The Irish Centre in Camden will next week officially open its long-awaited new resource centre
The Irish community in London – and the rest of the UK – is to get a specially dedicated Irish Library and Resource Centre.
Launching next Monday, it will be housed in Camden at the London Irish Centre, just off of the Kennedy Hall which has come back into Irish community use – after being rented out – for the first time in ten years.
It is the first major revitalisation of the Camden landmark in a longer-term attempt to make the centre a part of the daily or weekly lives of many local Irish people – of all ages.
Now the Centre is delighted to have such a huge resource readily available to those who want to read up on Irish culture and heritage.
Gary Dunne, Irish Arts Programmer, is excited for the launch. “It all started when we had a donation of 500 books from the Foley family.
“It was a huge collection and something we wanted to really help with, and it wasn’t until Michael McCarthy TD came over to visit that the wheels were set in motion to open our own library.”
Now ten thousand books and specialist publications are to be made available at the newly created space, which is next to the expanded room for elderly services. The books have been supplied by the Irish Government, Irish libraries, publishers and also from the personal collections of two deceased friends of the London Irish Centre charity.
“We want to make sure that it is used. There is no point in having this room behind lock and key.”
And with the expanded services running out of Kennedy Hall there are already groups in place who are excited to avail of the service.
Open to all
It will be a ‘fully functional Irish literary resource to appeal to those from all generations’. “We have a book club, Irish language classes, our afternoon tea group, and many others that will be able to use this space to read up on any subject they can.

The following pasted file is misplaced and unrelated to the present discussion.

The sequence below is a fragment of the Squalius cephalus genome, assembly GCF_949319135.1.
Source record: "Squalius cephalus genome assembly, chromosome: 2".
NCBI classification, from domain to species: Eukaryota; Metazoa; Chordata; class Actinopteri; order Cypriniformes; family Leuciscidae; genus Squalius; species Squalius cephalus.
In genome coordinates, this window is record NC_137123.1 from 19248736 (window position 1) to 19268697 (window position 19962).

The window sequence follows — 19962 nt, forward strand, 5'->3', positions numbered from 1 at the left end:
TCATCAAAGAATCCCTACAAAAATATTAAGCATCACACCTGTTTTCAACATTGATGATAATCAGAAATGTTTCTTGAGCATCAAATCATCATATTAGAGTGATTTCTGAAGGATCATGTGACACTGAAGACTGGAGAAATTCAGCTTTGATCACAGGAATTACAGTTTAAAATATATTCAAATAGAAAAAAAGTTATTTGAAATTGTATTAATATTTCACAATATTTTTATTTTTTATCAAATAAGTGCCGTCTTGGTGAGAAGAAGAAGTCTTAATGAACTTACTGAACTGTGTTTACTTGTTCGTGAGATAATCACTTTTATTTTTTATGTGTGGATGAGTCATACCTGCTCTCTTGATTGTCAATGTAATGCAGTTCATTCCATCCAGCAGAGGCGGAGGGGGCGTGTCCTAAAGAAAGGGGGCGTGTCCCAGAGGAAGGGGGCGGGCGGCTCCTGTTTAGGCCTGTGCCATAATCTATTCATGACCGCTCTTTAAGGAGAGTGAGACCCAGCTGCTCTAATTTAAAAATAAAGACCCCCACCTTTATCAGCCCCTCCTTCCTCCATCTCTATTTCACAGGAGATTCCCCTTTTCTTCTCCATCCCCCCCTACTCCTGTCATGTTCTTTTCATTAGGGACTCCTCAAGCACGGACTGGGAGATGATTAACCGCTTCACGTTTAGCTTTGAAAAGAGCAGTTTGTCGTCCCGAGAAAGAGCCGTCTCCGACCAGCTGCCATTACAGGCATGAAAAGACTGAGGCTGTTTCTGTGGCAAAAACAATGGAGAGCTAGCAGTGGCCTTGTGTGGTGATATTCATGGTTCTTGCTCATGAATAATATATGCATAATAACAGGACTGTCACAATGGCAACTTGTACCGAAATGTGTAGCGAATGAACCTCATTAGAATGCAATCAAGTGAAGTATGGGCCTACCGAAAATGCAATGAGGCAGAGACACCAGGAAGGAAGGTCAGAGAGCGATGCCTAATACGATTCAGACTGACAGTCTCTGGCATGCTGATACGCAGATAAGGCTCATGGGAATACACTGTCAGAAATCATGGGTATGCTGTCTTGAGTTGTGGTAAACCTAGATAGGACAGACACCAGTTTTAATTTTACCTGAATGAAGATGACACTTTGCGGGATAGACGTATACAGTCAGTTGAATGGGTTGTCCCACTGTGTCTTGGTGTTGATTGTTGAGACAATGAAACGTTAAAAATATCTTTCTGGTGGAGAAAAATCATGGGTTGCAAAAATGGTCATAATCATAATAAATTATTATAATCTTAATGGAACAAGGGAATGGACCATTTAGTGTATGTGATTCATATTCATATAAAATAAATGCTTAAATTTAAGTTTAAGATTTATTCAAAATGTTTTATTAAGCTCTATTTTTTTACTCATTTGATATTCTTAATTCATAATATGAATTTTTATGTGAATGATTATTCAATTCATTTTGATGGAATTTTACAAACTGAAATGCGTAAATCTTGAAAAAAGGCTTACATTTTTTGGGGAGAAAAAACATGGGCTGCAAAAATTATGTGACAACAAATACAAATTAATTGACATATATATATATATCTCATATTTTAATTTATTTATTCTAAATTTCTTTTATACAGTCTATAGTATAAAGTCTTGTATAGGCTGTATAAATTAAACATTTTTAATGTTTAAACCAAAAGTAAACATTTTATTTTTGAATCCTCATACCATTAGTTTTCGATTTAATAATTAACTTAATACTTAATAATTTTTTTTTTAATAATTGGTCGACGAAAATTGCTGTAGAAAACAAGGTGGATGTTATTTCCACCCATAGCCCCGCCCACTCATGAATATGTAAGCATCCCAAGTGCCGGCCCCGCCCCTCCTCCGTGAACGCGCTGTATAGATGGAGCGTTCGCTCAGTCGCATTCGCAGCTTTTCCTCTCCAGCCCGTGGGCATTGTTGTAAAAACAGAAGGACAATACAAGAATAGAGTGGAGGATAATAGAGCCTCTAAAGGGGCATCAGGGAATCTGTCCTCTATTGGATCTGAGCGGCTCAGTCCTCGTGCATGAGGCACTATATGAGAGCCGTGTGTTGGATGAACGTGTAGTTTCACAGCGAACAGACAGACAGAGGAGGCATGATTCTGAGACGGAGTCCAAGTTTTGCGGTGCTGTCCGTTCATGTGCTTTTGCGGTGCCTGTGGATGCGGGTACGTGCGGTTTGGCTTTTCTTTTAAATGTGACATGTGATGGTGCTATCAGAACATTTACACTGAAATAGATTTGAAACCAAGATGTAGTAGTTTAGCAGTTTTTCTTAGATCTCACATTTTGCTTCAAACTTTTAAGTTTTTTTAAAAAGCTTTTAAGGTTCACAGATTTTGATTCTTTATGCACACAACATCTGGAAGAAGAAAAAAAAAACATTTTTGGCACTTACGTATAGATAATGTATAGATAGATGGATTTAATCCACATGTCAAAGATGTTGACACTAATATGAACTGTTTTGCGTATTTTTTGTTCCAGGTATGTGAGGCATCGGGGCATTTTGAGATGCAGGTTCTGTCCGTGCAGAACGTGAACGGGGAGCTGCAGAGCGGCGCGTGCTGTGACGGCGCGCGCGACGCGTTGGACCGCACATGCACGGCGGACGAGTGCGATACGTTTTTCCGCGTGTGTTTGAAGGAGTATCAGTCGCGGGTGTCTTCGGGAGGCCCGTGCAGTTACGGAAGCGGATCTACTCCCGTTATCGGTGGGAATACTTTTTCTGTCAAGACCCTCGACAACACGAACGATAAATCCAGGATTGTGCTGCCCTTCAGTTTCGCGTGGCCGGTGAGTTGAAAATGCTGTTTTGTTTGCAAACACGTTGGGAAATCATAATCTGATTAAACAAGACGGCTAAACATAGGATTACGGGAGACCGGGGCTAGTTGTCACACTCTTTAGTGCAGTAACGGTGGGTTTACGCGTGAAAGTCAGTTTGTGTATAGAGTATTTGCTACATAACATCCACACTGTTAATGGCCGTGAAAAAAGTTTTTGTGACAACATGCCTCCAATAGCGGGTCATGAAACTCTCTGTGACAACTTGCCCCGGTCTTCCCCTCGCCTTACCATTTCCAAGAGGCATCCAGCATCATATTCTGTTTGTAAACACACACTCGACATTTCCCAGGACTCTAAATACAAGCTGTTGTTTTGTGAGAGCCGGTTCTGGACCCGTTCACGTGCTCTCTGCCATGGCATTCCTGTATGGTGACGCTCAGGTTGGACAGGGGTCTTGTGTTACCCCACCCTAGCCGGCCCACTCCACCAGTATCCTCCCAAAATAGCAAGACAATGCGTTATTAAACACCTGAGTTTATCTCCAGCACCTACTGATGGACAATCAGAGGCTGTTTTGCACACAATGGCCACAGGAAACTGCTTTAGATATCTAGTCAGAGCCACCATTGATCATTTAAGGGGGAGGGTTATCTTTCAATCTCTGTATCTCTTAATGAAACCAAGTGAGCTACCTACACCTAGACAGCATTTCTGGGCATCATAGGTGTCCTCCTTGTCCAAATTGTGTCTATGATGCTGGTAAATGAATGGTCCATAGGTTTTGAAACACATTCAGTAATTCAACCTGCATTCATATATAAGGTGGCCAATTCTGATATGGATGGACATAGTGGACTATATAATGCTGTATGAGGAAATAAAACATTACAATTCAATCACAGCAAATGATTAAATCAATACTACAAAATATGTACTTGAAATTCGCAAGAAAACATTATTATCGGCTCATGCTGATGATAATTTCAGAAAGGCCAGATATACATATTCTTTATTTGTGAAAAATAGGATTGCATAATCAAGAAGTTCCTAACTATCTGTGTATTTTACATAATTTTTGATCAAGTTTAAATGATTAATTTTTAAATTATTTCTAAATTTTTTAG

“The range of books and topics is immense.”
John Dunne, who has over 25 years’ experience as a librarian is going through the final process of shelving and cataloguing the books with six other volunteers.
“There are so many books that we have another room filled with the ones that we can’t fit on the shelves.
“We have everything from fiction to history to music to folklore to children’s books.
“It is a really extensive collection which will be a great resource for those studying or anyone who just wants to read for interest.
“What is really exciting is the fact that in 1916, we have such a huge collection that we can have a special feature wall on it, and that can change from time to time as the collection builds.”
At first the library will be available to all, when they book an appointment through the centre. The collection will be fully catalogued online so people can search remotely from the centre for books that they need.
Former chief executive David Barlow said at the announcement of the library that it was important that feedback was given and listened to, in order to ensure it was a real community service.
“The public imagination and support from Ireland has been phenomenal so we owe it to them and the Irish community to have a decent literary resource and we are looking forward to opening it early in the new year,” he said.
“It’s very important to us to be relevant to all sections of the Irish community. We particularly want to continue to look after the Irish elderly but looking at the figures of the last year, 65 per cent of our clients are under the age of 50 and a very large proportion of those are newly arrived.
The Irish postal service, An Post, transported the books to the Centre and the Irish government’s Joint Committee on Environment, Culture and the Gaeltacht organised the donation of over 6,000 books, 1,000 recordings and free subscriptions to over 30 Irish newspapers and magazines.
The Joint Committee’s chairman TD Michael Mc Carthy said: “Congratulations to the London Irish Centre on the opening of its library. This library, holding in excess of 10,000 books and many other publications, will be a wonderful resource for the Irish community in London.
“This library represents a solid connection between the people of Ireland at home and the Irish community in London and I hope that it grows into a centre for Irish studies and a resource for the people of London, both Irish and non-Irish alike.”
The Irish government have also presented the library, which has 14 separate wall spaces, with a commemorative Book of Kells which is signed by many TDs, and Gary Dunne received it with Mr Barlow at a ceremony in the Oireachtas in late 2014.
They are expected to attend to see the project be launched on Monday, April 18.